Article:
More Censorship Will Hardly Save Xi’s Dictatorship

In recent days, I’ve received messages from several groups on WeChat (a popular social media network in China) reporting on the arrest of more than 40 Chinese activists who support the protests in Hong Kong, as well as on an official order to ban the publication or sale of books written by authors considered to be supporters of the Hong Kong protests, human rights and the rule of law. The crackdown was also reported this week in the Washington Post.

Among the authors now banned is economist Mao Yushi, the 2012 recipient of the Milton Friedman Prize for Advancing Liberty.

This is not the first time Mr. Mao has suffered unfair and illegal treatment (an official, public written notice is often not even issued to carry out censorship; sometimes an “anonymous” phone call understood to be from an authority or from an official agency to the publisher will suffice). Mr. Mao’s books were also banned, although not for the first time, in 2003 when he signed a petition at a conference in Qingtao appealing to the government to exonerate the students’ protests and democratic movement which was ended with the June 4th massacre on 1989.

In my own experience, a couple of articles in one of my books were deleted without an official explanation, while the deletion of phrases, sentences and even paragraphs from my columns and commentaries in journals and newspapers were quite common.

Another very respected author is Mr. Yu Ying-shih, an 84-year-old emeritus professor of history at Princeton who has taught at Ivy League universities since the 1950s. Mr. Yu supports the Hong Kong protests and has criticized the tyranny of the Chinese Communist Party (CCP) for more than five decades. In his books he develops analytical critiques of traditional culture and classical philosophy in China, and advances universal values based on Western scholarly traditions. The books have sold well and contain no direct reference to contemporary political issues, yet his books were officially considered critical of CCP rule and deemed damaging to social stability.

Another banned scholar is Prof. Zhang Qianfan, one of my former colleagues at Peking University (a professor at the School of Government as well as the School of Law). He is a very cautious and prudent scholar (we have disagreements on several issues in which he suggests my opinions are too radical and aggressive against the current regime) who focuses on constitutional studies, and serves as vice president for the China Society for Constitutional Studies. He opposes the Hong Kong protests – in what seems to me to be a contradiction of his own views – for fear that the June 4th Massacre might happen again if the students and civilians in Hong Kong do not withdraw.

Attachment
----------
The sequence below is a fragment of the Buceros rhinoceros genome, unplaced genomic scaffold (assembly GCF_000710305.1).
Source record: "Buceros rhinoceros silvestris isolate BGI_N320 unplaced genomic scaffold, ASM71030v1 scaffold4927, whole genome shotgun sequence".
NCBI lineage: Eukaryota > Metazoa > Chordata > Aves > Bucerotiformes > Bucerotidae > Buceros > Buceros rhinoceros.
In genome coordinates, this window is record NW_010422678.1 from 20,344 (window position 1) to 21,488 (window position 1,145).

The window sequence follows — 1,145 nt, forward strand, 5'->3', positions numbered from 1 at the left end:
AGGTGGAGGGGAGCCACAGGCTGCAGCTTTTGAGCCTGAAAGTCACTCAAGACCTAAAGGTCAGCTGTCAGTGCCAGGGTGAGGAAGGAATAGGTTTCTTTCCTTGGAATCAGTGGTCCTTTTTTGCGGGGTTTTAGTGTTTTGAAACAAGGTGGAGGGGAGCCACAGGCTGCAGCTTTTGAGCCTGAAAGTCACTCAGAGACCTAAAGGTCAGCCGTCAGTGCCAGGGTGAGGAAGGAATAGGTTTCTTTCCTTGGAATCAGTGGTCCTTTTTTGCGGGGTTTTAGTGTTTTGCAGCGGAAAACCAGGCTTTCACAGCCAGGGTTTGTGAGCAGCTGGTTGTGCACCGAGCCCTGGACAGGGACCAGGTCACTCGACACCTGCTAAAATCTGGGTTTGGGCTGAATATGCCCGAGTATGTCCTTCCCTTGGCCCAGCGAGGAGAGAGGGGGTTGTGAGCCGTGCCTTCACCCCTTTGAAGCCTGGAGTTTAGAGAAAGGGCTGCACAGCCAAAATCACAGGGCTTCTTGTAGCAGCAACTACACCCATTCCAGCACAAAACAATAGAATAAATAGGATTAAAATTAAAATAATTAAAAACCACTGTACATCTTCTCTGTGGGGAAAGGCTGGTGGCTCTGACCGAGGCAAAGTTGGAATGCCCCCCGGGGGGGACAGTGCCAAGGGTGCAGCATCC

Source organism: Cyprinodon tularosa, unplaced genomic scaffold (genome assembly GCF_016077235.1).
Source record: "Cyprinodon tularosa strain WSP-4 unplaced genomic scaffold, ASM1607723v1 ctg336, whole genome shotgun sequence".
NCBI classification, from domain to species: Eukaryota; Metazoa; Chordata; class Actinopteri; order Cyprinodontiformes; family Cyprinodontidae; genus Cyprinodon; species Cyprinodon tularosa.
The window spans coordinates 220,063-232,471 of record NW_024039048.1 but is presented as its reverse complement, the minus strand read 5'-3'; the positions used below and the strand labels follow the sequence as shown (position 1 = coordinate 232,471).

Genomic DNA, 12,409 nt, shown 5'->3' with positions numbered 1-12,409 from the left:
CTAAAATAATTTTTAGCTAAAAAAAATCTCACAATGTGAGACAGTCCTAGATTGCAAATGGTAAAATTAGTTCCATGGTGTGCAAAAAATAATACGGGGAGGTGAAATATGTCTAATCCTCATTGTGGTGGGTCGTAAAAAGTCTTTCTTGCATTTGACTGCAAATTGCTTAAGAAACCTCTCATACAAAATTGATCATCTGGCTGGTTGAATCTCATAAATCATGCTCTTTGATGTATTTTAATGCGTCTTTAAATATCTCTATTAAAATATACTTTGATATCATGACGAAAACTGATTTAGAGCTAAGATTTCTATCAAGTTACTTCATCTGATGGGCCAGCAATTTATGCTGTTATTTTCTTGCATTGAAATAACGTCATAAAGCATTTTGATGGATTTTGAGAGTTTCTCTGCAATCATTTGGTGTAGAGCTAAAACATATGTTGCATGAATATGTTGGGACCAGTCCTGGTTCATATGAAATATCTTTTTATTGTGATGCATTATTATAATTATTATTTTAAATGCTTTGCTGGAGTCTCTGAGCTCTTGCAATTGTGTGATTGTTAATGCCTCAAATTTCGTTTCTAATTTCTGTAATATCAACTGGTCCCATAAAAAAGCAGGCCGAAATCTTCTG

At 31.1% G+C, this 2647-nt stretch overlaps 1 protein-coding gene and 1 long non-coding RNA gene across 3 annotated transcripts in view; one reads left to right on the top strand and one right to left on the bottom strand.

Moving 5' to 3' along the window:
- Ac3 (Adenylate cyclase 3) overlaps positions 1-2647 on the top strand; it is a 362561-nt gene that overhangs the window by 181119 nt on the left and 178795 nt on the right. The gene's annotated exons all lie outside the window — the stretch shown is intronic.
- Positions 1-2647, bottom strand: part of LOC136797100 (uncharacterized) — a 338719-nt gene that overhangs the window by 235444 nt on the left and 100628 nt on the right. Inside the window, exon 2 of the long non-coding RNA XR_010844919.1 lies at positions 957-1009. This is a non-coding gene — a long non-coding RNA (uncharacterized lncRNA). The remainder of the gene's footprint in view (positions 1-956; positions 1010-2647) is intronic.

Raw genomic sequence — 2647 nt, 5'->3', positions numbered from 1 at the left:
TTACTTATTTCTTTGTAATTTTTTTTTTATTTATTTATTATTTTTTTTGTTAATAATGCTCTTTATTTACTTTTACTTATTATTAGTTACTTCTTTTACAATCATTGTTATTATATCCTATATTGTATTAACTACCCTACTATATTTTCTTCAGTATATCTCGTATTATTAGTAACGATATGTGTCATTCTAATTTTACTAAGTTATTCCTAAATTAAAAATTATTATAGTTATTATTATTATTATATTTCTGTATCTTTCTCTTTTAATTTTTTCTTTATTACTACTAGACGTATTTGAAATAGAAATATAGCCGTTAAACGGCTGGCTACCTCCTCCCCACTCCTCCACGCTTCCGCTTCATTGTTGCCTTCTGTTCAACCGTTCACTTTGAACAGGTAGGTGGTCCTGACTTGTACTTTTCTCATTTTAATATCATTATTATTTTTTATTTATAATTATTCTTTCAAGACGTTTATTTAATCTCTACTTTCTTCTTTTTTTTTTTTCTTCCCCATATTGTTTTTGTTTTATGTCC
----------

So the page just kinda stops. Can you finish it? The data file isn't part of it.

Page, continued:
Therefore I presume that the banning of Prof Zhang’s books is not a result of his views on the Hong Kong protests, but is rather aimed at his research in Constitutional Studies.

The arrest of famous activist and human rights advocate Guo Yushan is not a surprise to most of us since he has been involved in so many so-called sensitive issues in the past decade, with the most politically irritating one being his role in the escape of the world-famous blind activist Chen Guangcheng. Yet the timing of his arrest is troubling since the 4th plenary session of the CCP’s 18th National Congress will be held next week while the plenary session will purportedly focus on the Rule of Law or “Governing the State with Law” even if the majority of Chinese is suspicious about the possibility of implementing that agenda.

The treatment of dissidents outside and inside China is abhorrent. Many dissidents have not been able to visit their parents, brothers, sisters or relatives for two or three decades. Even many scholars, researchers and even businessmen who sympathize with human rights ideas in China or have expressed different views than those of the CCP have been denied visas or have had them cancelled. Among those who are still not allowed into China, for example, are former Princeton professor Perry Link and Andrew Nathan of Columbia University.

Chinese citizens should be free to exit and enter their homeland no matter what political positions or beliefs they maintain.  The refusal to allow the exit or entry of a dissident without a legal justification is an obvious violation of modern law and international norms, and is inhumane.

I hereby wish to call the attention of the international community to this new round of crackdowns and violations of freedoms of speech, publication, assembly, association and movement unfolding in China.